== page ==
In this humorous paean to the joys of food, the main story is about trucker Goro, who rides into town like a modern Shane to help Tampopo set up the perfect noodle soup restaurant. Woven into this main story are a number of smaller stories about the importance of food, ranging from a gangster who mixes hot sex with food, to an old woman who terrorizes a shopkeeper by compulsively squeezing his wares.

Testimonial – David Brook

I only watched Tampopo for the first time a year ago after being sent a copy to review for my website. I’d heard it was good so was looking forward to seeing it, but nothing prepared me for how much of an unusual and enjoyable experience it proved to be. In presenting a variety of vignettes about food that are as diverse as food itself, it’s a wonderfully joyous and unique celebration of the subject and its important place in life. Often described as a Japanese neo-western, it’s a true oddity that effortlessly pulls off its bizarre concept and deserves to be seen by all.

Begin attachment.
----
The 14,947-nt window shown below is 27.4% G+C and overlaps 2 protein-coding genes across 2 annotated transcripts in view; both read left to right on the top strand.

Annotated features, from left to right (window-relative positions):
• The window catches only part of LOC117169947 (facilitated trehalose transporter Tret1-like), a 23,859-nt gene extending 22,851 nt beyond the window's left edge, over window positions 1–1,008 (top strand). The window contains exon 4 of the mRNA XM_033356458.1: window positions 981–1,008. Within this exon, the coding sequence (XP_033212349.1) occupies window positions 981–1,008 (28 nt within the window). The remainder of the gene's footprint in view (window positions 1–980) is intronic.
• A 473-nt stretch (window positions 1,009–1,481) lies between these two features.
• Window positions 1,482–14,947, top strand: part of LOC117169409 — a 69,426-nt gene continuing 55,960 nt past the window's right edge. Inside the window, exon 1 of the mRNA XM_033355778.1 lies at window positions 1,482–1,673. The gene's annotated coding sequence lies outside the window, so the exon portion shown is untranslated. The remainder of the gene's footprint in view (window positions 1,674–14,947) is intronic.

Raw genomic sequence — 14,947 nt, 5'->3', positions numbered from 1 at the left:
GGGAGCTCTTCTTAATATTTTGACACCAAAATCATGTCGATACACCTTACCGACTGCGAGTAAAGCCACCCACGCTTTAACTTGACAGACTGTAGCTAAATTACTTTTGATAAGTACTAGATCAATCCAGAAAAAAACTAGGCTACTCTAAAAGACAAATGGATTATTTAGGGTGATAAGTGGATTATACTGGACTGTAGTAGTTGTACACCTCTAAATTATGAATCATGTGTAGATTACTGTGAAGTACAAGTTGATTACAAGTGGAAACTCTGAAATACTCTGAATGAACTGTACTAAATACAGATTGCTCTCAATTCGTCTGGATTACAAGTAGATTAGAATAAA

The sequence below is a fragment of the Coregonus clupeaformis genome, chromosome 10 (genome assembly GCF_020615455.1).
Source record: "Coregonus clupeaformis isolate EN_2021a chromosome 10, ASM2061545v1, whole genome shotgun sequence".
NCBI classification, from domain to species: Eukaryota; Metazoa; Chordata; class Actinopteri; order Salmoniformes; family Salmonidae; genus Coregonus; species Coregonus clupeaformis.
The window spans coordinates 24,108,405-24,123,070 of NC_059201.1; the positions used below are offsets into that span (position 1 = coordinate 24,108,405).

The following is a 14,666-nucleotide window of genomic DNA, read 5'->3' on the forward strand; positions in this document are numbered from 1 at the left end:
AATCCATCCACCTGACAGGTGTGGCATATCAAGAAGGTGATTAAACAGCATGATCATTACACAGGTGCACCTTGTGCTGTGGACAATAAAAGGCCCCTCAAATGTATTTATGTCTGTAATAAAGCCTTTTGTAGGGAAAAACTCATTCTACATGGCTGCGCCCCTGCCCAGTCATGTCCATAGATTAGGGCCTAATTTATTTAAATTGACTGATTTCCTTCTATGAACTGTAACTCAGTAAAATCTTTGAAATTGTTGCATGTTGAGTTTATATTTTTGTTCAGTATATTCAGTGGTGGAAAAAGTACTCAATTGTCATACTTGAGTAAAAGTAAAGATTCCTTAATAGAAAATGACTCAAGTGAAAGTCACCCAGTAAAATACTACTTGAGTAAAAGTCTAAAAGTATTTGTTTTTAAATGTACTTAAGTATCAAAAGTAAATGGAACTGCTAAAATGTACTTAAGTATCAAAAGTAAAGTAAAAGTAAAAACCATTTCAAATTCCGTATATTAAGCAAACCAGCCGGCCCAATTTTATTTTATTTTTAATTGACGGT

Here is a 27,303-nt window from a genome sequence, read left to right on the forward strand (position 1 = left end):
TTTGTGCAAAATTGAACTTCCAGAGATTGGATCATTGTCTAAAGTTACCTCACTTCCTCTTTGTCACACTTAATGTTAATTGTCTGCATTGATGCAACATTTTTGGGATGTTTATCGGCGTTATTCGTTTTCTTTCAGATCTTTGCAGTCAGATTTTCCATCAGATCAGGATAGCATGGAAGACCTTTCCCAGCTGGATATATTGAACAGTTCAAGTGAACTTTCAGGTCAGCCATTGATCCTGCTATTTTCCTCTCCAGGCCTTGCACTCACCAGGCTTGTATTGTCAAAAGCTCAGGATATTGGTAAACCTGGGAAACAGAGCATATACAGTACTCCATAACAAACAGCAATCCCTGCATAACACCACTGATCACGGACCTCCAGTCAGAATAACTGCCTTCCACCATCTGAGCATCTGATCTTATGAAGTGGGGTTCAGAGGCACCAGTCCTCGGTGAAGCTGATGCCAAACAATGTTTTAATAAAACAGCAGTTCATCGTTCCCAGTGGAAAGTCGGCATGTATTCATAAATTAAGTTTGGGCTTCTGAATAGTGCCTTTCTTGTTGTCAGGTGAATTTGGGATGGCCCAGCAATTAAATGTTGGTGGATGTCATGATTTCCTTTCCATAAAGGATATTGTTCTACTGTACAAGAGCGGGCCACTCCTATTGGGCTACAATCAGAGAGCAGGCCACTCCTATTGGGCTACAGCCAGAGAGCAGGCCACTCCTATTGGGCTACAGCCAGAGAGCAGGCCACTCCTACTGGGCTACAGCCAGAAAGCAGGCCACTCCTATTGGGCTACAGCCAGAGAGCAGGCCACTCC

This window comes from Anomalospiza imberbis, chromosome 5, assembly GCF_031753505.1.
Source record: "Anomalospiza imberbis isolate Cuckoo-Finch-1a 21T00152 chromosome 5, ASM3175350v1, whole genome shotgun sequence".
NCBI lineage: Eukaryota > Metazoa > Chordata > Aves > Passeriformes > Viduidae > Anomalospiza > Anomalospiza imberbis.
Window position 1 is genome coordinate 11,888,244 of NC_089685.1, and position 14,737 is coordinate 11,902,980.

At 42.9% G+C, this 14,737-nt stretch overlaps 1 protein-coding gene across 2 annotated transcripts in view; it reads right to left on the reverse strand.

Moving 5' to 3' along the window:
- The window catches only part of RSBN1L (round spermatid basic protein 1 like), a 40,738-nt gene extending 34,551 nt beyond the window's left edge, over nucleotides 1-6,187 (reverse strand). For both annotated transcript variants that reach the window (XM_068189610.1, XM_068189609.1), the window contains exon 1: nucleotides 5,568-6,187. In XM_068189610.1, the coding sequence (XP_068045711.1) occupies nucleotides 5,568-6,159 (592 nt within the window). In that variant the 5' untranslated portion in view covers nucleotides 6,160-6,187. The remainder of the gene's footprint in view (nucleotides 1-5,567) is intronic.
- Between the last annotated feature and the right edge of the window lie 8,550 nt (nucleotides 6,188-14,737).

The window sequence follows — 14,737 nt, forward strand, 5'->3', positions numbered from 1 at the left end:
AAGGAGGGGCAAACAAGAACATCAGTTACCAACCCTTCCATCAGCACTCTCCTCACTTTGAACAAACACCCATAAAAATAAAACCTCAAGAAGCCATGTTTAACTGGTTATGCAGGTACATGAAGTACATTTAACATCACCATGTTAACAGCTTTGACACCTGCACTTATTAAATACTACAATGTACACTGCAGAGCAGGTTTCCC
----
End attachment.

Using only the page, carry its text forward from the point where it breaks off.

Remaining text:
The Draughtsman’s Contract (1982)

Directed by Peter Greenaway
Starring Anthony Higgins, Janet Suzman, Anne-Louise Lambert


Mr. Neville, a cocksure young artist, is contracted by Mrs. Herbert, the wife of a wealthy landowner, to produce a set of twelve drawings of her husband’s estate, a contract which extends much further than either the purse or the sketchpad. The sketches themselves prove of an even greater significance than supposed upon the discovery of the body of Mr. Herbert.

Testimonial – John Rossington

Peter Greenaway established himself as one of the UK’s most exciting and innovative film-making talents with this, his exquisite 1982 feature. Made and released against the backdrop of a moribund and stagnating national cinema, Greenaway found himself at the forefront of a burgeoning renaissance of British film.